Although for a long time and for many, management and managers have been distinguished from specific professions and occupations,
any clear separation is less tenable today. Management comprises of various occupational or expert groups including both traditional
and 'corporate' professions such as accounting, HR and project management (Muzio et al., 2011).
In addition, management logics, tools and language pervade the practice and organization of occupations. They are enmeshed
in the sense that organizations and economic systems need to be understood through the agency of occupational groups who compete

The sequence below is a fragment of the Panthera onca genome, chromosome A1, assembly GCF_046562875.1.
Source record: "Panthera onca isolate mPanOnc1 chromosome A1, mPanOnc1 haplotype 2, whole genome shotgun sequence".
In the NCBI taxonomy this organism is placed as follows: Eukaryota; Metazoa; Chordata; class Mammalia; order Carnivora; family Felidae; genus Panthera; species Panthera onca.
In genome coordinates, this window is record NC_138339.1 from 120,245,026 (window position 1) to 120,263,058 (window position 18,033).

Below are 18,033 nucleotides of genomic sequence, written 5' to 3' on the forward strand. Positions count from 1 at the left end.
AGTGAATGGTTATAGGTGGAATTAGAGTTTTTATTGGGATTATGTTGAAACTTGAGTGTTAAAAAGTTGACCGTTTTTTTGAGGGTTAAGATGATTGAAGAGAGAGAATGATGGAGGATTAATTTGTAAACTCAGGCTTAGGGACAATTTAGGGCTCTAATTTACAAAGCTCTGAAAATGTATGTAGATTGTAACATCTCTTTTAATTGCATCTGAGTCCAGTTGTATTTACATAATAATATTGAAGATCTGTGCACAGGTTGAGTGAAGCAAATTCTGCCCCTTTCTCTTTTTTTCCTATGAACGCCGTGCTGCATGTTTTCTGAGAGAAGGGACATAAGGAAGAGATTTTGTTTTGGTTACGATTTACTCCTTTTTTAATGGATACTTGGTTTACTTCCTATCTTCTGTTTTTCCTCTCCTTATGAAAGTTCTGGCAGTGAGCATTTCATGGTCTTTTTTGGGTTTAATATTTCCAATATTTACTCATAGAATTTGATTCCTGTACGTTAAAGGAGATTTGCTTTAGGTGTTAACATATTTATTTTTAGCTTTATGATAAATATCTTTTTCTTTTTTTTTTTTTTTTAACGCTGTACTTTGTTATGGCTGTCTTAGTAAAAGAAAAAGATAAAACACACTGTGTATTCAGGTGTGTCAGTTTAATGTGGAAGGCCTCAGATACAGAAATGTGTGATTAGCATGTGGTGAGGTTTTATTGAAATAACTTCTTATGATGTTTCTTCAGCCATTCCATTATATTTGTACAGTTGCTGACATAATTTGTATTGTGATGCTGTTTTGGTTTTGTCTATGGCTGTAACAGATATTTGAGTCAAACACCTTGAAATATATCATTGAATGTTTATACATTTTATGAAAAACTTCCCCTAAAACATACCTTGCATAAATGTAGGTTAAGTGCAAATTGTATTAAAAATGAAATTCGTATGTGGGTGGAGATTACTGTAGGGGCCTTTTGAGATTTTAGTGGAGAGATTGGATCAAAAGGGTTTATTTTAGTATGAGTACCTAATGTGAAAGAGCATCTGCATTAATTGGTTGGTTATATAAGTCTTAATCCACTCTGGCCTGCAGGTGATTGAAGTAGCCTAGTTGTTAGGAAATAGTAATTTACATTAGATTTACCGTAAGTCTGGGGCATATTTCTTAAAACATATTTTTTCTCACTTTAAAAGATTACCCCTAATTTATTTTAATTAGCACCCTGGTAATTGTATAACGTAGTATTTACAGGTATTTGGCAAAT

for managerial authority and jurisdictional control.
Both the fields of management and professional occupations have a long academic tradition, often running in parallel with
organization theory. They also lie at the heart of contemporary social change and of conceptual and policy concerns across
the social sciences.
Theoretically, the intersection of these fields relates to one of the foundational, but sometimes forgotten, issues in organization
studies, that is, the societal consequences of management and organization (Khurana, 2007; Stern & Barley, 1996). However,
extant organization and management theory has remained partially distinct from studies of the work of occupations, even those
intimately related to management (Beckhy, 2011).